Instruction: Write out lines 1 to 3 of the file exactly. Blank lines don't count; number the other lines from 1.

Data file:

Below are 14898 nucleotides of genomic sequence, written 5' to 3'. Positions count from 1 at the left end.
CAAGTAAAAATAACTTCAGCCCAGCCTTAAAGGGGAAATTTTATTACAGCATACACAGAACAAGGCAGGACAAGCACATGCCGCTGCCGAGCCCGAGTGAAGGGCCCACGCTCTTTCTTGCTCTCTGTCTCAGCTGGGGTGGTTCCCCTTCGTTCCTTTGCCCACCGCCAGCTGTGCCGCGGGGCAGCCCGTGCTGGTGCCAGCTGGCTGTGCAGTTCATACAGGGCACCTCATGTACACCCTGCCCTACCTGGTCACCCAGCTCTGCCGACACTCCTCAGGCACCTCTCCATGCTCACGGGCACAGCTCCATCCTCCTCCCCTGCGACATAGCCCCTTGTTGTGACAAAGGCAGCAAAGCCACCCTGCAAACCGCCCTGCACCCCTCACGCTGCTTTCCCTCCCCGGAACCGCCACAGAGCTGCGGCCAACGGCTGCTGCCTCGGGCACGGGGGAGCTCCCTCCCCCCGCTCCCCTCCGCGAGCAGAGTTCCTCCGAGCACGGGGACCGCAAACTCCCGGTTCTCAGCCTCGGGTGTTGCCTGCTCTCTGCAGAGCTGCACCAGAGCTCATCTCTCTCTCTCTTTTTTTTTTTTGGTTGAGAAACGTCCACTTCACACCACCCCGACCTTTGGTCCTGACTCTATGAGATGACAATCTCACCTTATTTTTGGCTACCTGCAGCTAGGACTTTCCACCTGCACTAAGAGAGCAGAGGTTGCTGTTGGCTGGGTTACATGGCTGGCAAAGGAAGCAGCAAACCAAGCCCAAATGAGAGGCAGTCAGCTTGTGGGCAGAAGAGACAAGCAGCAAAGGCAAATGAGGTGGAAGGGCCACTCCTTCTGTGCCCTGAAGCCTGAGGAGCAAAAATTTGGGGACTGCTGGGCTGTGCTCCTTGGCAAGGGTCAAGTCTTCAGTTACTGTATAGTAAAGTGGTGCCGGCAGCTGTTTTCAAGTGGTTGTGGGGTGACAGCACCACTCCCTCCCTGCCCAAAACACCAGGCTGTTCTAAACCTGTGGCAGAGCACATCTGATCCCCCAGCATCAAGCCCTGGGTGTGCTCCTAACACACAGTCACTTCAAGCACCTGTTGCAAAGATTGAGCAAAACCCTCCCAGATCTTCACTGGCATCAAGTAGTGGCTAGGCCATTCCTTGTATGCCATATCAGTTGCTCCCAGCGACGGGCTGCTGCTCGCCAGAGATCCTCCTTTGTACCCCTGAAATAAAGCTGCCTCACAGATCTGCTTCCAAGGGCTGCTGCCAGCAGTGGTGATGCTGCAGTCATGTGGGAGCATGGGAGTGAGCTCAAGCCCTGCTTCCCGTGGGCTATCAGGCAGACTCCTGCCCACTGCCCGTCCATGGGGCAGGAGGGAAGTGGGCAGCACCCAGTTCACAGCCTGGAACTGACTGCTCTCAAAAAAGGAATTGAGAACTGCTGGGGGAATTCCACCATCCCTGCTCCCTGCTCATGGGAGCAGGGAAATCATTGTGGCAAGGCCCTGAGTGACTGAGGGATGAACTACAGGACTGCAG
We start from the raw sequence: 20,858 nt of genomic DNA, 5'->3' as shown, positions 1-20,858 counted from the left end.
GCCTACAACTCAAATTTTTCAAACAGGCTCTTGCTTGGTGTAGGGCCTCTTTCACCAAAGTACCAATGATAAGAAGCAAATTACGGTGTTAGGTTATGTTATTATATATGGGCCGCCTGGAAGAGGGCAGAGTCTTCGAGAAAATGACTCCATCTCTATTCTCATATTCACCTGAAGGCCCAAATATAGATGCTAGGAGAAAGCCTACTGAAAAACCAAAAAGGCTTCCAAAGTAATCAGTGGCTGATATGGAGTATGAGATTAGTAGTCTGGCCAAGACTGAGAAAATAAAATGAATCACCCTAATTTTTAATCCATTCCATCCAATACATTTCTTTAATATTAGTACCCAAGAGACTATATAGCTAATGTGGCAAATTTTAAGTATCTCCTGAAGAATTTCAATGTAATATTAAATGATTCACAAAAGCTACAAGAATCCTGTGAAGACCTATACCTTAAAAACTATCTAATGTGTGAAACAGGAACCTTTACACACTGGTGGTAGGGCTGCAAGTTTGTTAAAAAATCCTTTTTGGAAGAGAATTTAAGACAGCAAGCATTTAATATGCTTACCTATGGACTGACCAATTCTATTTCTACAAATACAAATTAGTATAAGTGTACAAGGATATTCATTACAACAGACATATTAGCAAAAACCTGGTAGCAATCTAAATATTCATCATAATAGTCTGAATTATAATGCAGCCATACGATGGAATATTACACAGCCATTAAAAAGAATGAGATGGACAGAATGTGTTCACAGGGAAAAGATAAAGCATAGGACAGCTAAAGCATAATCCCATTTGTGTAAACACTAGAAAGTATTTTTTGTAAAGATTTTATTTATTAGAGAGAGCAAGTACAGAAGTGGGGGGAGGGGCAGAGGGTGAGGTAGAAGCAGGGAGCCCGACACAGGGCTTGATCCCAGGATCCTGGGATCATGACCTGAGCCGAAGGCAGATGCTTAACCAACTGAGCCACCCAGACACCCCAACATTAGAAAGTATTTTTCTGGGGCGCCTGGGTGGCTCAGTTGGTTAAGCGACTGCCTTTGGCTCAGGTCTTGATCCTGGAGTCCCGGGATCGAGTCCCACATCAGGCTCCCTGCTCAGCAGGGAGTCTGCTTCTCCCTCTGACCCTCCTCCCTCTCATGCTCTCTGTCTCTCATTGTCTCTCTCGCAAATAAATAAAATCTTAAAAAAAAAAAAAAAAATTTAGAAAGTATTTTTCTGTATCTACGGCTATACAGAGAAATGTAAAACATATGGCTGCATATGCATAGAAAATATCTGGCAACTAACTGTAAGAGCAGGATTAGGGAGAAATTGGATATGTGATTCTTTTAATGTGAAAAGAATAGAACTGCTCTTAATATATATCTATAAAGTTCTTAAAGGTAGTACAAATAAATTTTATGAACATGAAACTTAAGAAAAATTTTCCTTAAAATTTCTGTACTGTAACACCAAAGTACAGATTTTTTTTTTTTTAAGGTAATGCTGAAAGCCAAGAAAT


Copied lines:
Below are 14898 nucleotides of genomic sequence, written 5' to 3'. Positions count from 1 at the left end.
CAAGTAAAAATAACTTCAGCCCAGCCTTAAAGGGGAAATTTTATTACAGCATACACAGAACAAGGCAGGACAAGCACATGCCGCTGCCGAGCCCGAGTGAAGGGCCCACGCTCTTTCTTGCTCTCTGTCTCAGCTGGGGTGGTTCCCCTTCGTTCCTTTGCCCACCGCCAGCTGTGCCGCGGGGCAGCCCGTGCTGGTGCCAGCTGGCTGTGCAGTTCATACAGGGCACCTCATGTACACCCTGCCCTACCTGGTCACCCAGCTCTGCCGACACTCCTCAGGCACCTCTCCATGCTCACGGGCACAGCTCCATCCTCCTCCCCTGCGACATAGCCCCTTGTTGTGACAAAGGCAGCAAAGCCACCCTGCAAACCGCCCTGCACCCCTCACGCTGCTTTCCCTCCCCGGAACCGCCACAGAGCTGCGGCCAACGGCTGCTGCCTCGGGCACGGGGGAGCTCCCTCCCCCCGCTCCCCTCCGCGAGCAGAGTTCCTCCGAGCACGGGGACCGCAAACTCCCGGTTCTCAGCCTCGGGTGTTGCCTGCTCTCTGCAGAGCTGCACCAGAGCTCATCTCTCTCTCTCTTTTTTTTTTTTGGTTGAGAAACGTCCACTTCACACCACCCCGACCTTTGGTCCTGACTCTATGAGATGACAATCTCACCTTATTTTTGGCTACCTGCAGCTAGGACTTTCCACCTGCACTAAGAGAGCAGAGGTTGCTGTTGGCTGGGTTACATGGCTGGCAAAGGAAGCAGCAAACCAAGCCCAAATGAGAGGCAGTCAGCTTGTGGGCAGAAGAGACAAGCAGCAAAGGCAAATGAGGTGGAAGGGCCACTCCTTCTGTGCCCTGAAGCCTGAGGAGCAAAAATTTGGGGACTGCTGGGCTGTGCTCCTTGGCAAGGGTCAAGTCTTCAGTTACTGTATAGTAAAGTGGTGCCGGCAGCTGTTTTCAAGTGGTTGTGGGGTGACAGCACCACTCCCTCCCTGCCCAAAACACCAGGCTGTTCTAAACCTGTGGCAGAGCACATCTGATCCCCCAGCATCAAGCCCTGGGTGTGCTCCTAACACACAGTCACTTCAAGCACCTGTTGCAAAGATTGAGCAAAACCCTCCCAGATCTTCACTGGCATCAAGTAGTGGCTAGGCCATTCCTTGTATGCCATATCAGTTGCTCCCAGCGACGGGCTGCTGCTCGCCAGAGATCCTCCTTTGTACCCCTGAAATAAAGCTGCCTCACAGATCTGCTTCCAAGGGCTGCTGCCAGCAGTGGTGATGCTGCAGTCATGTGGGAGCATGGGAGTGAGCTCAAGCCCTGCTTCCCGTGGGCTATCAGGCAGACTCCTGCCCACTGCCCGTCCATGGGGCAGGAGGGAAGTGGGCAGCACCCAGTTCACAGCCTGGAACTGACTGCTCTCAAAAAAGGAATTGAGAACTGCTGGGGGAATTCCACCATCCCTGCTCCCTGCTCATGGGAGCAGGGAAATCATTGTGGCAAGGCCCTGAGTGACTGAGGGATGAACTACAGGACTGCAG
We start from the raw sequence: 20,858 nt of genomic DNA, 5'->3' as shown, positions 1-20,858 counted from the left end.